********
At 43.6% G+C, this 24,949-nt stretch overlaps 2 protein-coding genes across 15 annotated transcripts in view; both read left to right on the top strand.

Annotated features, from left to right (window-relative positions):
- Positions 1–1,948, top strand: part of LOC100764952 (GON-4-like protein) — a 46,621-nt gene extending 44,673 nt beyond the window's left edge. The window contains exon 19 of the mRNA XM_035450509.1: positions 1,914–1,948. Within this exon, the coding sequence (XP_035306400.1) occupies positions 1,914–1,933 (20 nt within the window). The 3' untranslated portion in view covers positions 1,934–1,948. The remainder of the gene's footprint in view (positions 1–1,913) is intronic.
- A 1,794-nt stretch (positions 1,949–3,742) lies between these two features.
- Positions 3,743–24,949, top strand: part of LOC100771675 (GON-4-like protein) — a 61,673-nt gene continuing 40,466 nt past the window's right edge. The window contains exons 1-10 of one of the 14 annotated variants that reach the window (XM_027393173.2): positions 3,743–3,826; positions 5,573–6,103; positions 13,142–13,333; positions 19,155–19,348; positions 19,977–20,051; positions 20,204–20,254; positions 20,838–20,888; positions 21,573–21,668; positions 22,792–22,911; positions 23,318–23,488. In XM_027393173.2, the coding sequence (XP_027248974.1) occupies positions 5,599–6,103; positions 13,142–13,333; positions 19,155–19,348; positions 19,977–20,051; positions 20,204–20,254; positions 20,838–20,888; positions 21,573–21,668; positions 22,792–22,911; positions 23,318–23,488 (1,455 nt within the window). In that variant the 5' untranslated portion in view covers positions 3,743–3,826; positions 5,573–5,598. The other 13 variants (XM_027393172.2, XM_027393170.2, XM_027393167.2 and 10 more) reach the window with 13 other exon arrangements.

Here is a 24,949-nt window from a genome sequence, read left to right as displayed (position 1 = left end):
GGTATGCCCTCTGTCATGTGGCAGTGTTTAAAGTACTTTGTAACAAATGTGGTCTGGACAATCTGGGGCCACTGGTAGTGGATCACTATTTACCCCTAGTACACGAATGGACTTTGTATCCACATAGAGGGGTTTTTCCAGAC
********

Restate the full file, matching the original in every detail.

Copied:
At 43.6% G+C, this 24,949-nt stretch overlaps 2 protein-coding genes across 15 annotated transcripts in view; both read left to right on the top strand.

Annotated features, from left to right (window-relative positions):
- Positions 1–1,948, top strand: part of LOC100764952 (GON-4-like protein) — a 46,621-nt gene extending 44,673 nt beyond the window's left edge. The window contains exon 19 of the mRNA XM_035450509.1: positions 1,914–1,948. Within this exon, the coding sequence (XP_035306400.1) occupies positions 1,914–1,933 (20 nt within the window). The 3' untranslated portion in view covers positions 1,934–1,948. The remainder of the gene's footprint in view (positions 1–1,913) is intronic.
- A 1,794-nt stretch (positions 1,949–3,742) lies between these two features.
- Positions 3,743–24,949, top strand: part of LOC100771675 (GON-4-like protein) — a 61,673-nt gene continuing 40,466 nt past the window's right edge. The window contains exons 1-10 of one of the 14 annotated variants that reach the window (XM_027393173.2): positions 3,743–3,826; positions 5,573–6,103; positions 13,142–13,333; positions 19,155–19,348; positions 19,977–20,051; positions 20,204–20,254; positions 20,838–20,888; positions 21,573–21,668; positions 22,792–22,911; positions 23,318–23,488. In XM_027393173.2, the coding sequence (XP_027248974.1) occupies positions 5,599–6,103; positions 13,142–13,333; positions 19,155–19,348; positions 19,977–20,051; positions 20,204–20,254; positions 20,838–20,888; positions 21,573–21,668; positions 22,792–22,911; positions 23,318–23,488 (1,455 nt within the window). In that variant the 5' untranslated portion in view covers positions 3,743–3,826; positions 5,573–5,598. The other 13 variants (XM_027393172.2, XM_027393170.2, XM_027393167.2 and 10 more) reach the window with 13 other exon arrangements.

Here is a 24,949-nt window from a genome sequence, read left to right as displayed (position 1 = left end):
GGTATGCCCTCTGTCATGTGGCAGTGTTTAAAGTACTTTGTAACAAATGTGGTCTGGACAATCTGGGGCCACTGGTAGTGGATCACTATTTACCCCTAGTACACGAATGGACTTTGTATCCACATAGAGGGGTTTTTCCAGAC